‘Research is a human endeavour and as such is subject to all the wonders and horrors of any human endeavour…’,
– writes Bob Lamberts and Will Grant of the Australian National Centre for the Public Awareness of Science. 
Sometimes over-looked factors in considering scientific reliability are questions such as, who are the people in this Phd jury? Who designed these experiments? What cultural ideologies were these scientists raised in? What life experiences have they been exposed to? What institution, private business or therapy organization is funding this research?
Again imagine a pot of stew. Science culture is a bit like the flavor of the stew. Science culture includes those foundational ingredients that science emerged from, combined with the social biases, values and interests of academic institutions, funding sources, the preferences and experience of scientists themselves, and more. With the addition of new ingredients, new experimental evidence, new scientists themselves, and so forth – the flavor of the stew changes. Ethics within science change and looking into science history reveals a bit more about how science ethics have looked in the past.
The following examples aim to give you a small peek into science ethics and values of the past century. These are examples which have led to devastating results on specific populations. While there are many ways that science has helped people, I bring up these examples in the hope that their shocking-ness elucidates that ethics in the recent past are different than today. Also, all stages of science’s past, present and future have particular biases, ethics, and values.
No Más Bebés is one documentary among a large pile of similar documentation about forced sterilization policies. This particular film focuses on East Los Angeles hospitals in the early 1970s, which were targeting Latina populations in the US.  Japan’s forced sterilization to prevent ‘inferior descendants’ was practiced up until 1996.  There are just two glimpses into the countless ways wherein eugenics, a branch of research established by British scientist Francis Galton in 1869, has been used to target marginalized groups of people. 
Science ethics of the 1960s guided what was acceptable in the science research of Dr Heller and Dr Paulsen, specifically dealing with imprisoned people in the United States. Dr Heller and Paulsen ‘received $1.6 million in funding from the U.S. Atomic Energy Commission to perform radiation studies on the male reproductive system.’ The incarcerated people involved in this experiment did, in fact, sign consent forms. Yet, ‘[The] consent forms… did not mention an increased risk of testicular cancer, radiation poisoning or other long-term effects. In a 1976 deposition, Dr. Heller admitted he “didn’t warn [the participants] of all the dangers because I didn’t want to frighten them.”’  This is just one case from the enormous pile of equally appalling situations involving imprisoned people. 
The abundance of similar, documented histories make it clear that the ethics and values displayed above were not just a small group of rogue scientists. Rather, these and related situations point to more general, widespread cultural norms.  Such history helps illuminate that the practice of science is never completely objective, it is never done in a cultural vacuum. Social norms affect the creation of experiments, how the evidence is interpreted, how medical practitioners practice and more.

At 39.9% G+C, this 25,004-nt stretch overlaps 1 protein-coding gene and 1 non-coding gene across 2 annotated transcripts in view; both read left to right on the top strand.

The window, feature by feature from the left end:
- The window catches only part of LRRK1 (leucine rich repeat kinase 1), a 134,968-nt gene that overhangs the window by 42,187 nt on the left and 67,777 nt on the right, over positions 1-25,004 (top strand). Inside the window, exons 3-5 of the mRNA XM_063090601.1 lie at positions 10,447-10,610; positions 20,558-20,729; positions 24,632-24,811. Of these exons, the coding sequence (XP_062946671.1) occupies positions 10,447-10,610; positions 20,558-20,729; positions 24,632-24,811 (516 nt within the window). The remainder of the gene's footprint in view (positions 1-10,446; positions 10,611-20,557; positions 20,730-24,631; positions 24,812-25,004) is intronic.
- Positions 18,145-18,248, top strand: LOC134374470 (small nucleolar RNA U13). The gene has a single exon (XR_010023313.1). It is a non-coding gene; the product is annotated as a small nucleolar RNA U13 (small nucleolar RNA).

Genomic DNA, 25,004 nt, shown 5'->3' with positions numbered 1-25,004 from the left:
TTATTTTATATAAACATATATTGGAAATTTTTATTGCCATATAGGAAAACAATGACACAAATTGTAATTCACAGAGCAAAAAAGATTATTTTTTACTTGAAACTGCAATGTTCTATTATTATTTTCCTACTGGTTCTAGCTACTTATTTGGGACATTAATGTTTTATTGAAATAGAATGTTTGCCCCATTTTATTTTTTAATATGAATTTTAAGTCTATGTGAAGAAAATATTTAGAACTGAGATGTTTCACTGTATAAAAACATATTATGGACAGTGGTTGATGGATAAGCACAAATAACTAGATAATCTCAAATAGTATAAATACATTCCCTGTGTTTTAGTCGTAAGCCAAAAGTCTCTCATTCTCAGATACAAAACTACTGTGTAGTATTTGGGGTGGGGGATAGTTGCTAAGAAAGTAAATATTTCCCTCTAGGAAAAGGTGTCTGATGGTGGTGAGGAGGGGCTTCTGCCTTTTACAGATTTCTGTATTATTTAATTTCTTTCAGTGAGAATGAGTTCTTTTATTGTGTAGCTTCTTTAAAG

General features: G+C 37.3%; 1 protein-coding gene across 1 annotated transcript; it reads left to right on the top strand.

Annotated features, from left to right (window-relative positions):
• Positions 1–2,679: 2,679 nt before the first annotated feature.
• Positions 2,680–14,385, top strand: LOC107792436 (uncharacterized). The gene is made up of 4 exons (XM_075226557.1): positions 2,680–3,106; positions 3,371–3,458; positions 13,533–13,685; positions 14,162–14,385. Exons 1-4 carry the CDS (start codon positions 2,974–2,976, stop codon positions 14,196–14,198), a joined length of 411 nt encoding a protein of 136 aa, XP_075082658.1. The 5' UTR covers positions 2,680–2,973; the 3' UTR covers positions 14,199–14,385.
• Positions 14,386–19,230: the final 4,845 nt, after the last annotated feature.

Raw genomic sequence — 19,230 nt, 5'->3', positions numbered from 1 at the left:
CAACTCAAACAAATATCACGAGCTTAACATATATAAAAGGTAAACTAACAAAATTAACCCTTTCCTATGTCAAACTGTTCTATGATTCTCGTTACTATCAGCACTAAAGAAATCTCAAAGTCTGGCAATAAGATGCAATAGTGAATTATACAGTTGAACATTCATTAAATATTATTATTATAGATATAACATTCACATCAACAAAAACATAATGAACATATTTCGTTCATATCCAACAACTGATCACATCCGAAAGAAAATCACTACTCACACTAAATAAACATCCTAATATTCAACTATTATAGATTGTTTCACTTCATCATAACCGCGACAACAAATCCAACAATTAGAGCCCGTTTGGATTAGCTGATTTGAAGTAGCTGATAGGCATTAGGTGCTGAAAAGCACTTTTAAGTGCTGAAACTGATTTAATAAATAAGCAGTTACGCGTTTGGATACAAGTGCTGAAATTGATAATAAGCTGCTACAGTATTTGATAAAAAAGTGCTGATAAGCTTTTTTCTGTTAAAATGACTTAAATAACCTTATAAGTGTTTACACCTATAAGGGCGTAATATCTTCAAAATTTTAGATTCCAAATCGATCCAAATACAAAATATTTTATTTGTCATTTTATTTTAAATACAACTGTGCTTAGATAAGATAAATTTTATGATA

The shape and flavor of the cultural norms in science matter.
One compelling reason for learning about mistakes of science’s past is that such education can help raise awareness; it can help lay people and scientists alike become more aware of dangerous present-day norms emerging and operating within science-culture.
1. Will J Grant Researcher / Lecturer, Rod Lamberts Deputy Director. The 10 stuff-ups we all make when interpreting research. The Conversation. https://theconversation.com/the-10-stuff-ups-we-all-make-when-interpreting-research-30816. Published October 20, 2021. Accessed April 29, 2020.
2. No más bebés. PBS. https://www.pbs.org/independentlens/films/no-mas-bebes/. Published July 15, 2021. Accessed April 29, 2020.
3. Lies E. Japanese to compensate victims of forced sterilization. Reuters. https://www.reuters.com/article/us-japan-sterilisations/japanese-passes-law-to-compensate-forced-sterilization-victims-idUSKCN1S00BT. Published April 24, 2019. Accessed February 29, 2020.
4. Nature news. https://www.nature.com/scitable/topicpage/human-testing-the-eugenics-movement-and-irbs-724/. Accessed March 29, 2020.
5. The Embryo Project Encyclopedia. Oregon State Board of Eugenics | The Embryo Project Encyclopedia. https://embryo.asu.edu/pages/oregon-state-board-eugenics. Accessed June 29, 2020.
6. Loaded on March 15 2008 by GDpublished in PLNM. . Cheaper than Chimpanzees: Expanding the Use of Prisoners in Medical Experiments | Prison Legal News. https://www.prisonlegalnews.org/news/2008/mar/15/cheaper-than-chimpanzees-expanding-the-use-of-prisoners-in-medical-experiments/. Accessed March 29, 2020.
7. Research ethics timeline – David B. Resnik, J.D., Ph.d., bioethicist, NIEHS/NIH. National Institute of Environmental Health Sciences. https://www.niehs.nih.gov/research/resources/bioethics/timeline/index.cfm. Accessed May 29, 2020.
8. Rothman L. Immortal Life of Henrietta Lacks on HBO: Her history. Time. https://time.com/4746297/henrietta-lacks-movie-history-research-oprah/. Published March 7, 2019. Accessed April 29, 2020.